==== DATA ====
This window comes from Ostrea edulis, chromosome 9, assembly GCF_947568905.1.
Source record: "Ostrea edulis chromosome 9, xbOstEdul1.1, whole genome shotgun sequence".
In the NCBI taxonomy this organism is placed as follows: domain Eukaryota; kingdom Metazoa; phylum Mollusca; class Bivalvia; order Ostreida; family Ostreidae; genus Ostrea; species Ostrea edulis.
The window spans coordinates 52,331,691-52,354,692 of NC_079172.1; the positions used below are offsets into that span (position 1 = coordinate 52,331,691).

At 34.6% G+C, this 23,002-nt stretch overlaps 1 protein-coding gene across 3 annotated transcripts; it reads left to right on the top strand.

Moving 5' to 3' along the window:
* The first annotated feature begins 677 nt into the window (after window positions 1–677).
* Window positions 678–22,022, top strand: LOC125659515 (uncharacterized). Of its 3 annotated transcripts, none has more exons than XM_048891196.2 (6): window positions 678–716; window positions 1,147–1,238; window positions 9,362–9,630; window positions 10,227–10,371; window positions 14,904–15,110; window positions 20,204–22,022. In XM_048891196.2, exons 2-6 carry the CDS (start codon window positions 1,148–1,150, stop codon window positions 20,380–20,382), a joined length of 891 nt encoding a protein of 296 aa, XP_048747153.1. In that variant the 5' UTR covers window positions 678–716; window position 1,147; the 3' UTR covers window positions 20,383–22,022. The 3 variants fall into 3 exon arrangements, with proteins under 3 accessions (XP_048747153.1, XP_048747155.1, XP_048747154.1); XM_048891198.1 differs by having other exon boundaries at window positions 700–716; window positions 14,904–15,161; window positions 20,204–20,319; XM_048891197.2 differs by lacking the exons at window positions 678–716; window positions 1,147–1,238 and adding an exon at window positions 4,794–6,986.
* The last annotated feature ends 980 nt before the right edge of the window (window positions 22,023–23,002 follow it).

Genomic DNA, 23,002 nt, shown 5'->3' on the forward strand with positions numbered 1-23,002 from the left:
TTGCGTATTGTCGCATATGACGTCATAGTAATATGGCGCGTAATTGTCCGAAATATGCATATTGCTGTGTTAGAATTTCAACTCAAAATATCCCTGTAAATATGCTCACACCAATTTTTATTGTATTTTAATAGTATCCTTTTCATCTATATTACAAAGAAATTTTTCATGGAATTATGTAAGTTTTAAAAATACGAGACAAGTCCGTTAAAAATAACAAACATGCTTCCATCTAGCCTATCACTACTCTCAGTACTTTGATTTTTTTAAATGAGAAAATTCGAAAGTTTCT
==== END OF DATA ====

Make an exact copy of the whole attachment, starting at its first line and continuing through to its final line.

This window comes from Ostrea edulis, chromosome 9, assembly GCF_947568905.1.
Source record: "Ostrea edulis chromosome 9, xbOstEdul1.1, whole genome shotgun sequence".
In the NCBI taxonomy this organism is placed as follows: domain Eukaryota; kingdom Metazoa; phylum Mollusca; class Bivalvia; order Ostreida; family Ostreidae; genus Ostrea; species Ostrea edulis.
The window spans coordinates 52,331,691-52,354,692 of NC_079172.1; the positions used below are offsets into that span (position 1 = coordinate 52,331,691).

At 34.6% G+C, this 23,002-nt stretch overlaps 1 protein-coding gene across 3 annotated transcripts; it reads left to right on the top strand.

Moving 5' to 3' along the window:
* The first annotated feature begins 677 nt into the window (after window positions 1–677).
* Window positions 678–22,022, top strand: LOC125659515 (uncharacterized). Of its 3 annotated transcripts, none has more exons than XM_048891196.2 (6): window positions 678–716; window positions 1,147–1,238; window positions 9,362–9,630; window positions 10,227–10,371; window positions 14,904–15,110; window positions 20,204–22,022. In XM_048891196.2, exons 2-6 carry the CDS (start codon window positions 1,148–1,150, stop codon window positions 20,380–20,382), a joined length of 891 nt encoding a protein of 296 aa, XP_048747153.1. In that variant the 5' UTR covers window positions 678–716; window position 1,147; the 3' UTR covers window positions 20,383–22,022. The 3 variants fall into 3 exon arrangements, with proteins under 3 accessions (XP_048747153.1, XP_048747155.1, XP_048747154.1); XM_048891198.1 differs by having other exon boundaries at window positions 700–716; window positions 14,904–15,161; window positions 20,204–20,319; XM_048891197.2 differs by lacking the exons at window positions 678–716; window positions 1,147–1,238 and adding an exon at window positions 4,794–6,986.
* The last annotated feature ends 980 nt before the right edge of the window (window positions 22,023–23,002 follow it).

Genomic DNA, 23,002 nt, shown 5'->3' on the forward strand with positions numbered 1-23,002 from the left:
TTGCGTATTGTCGCATATGACGTCATAGTAATATGGCGCGTAATTGTCCGAAATATGCATATTGCTGTGTTAGAATTTCAACTCAAAATATCCCTGTAAATATGCTCACACCAATTTTTATTGTATTTTAATAGTATCCTTTTCATCTATATTACAAAGAAATTTTTCATGGAATTATGTAAGTTTTAAAAATACGAGACAAGTCCGTTAAAAATAACAAACATGCTTCCATCTAGCCTATCACTACTCTCAGTACTTTGATTTTTTTAAATGAGAAAATTCGAAAGTTTCT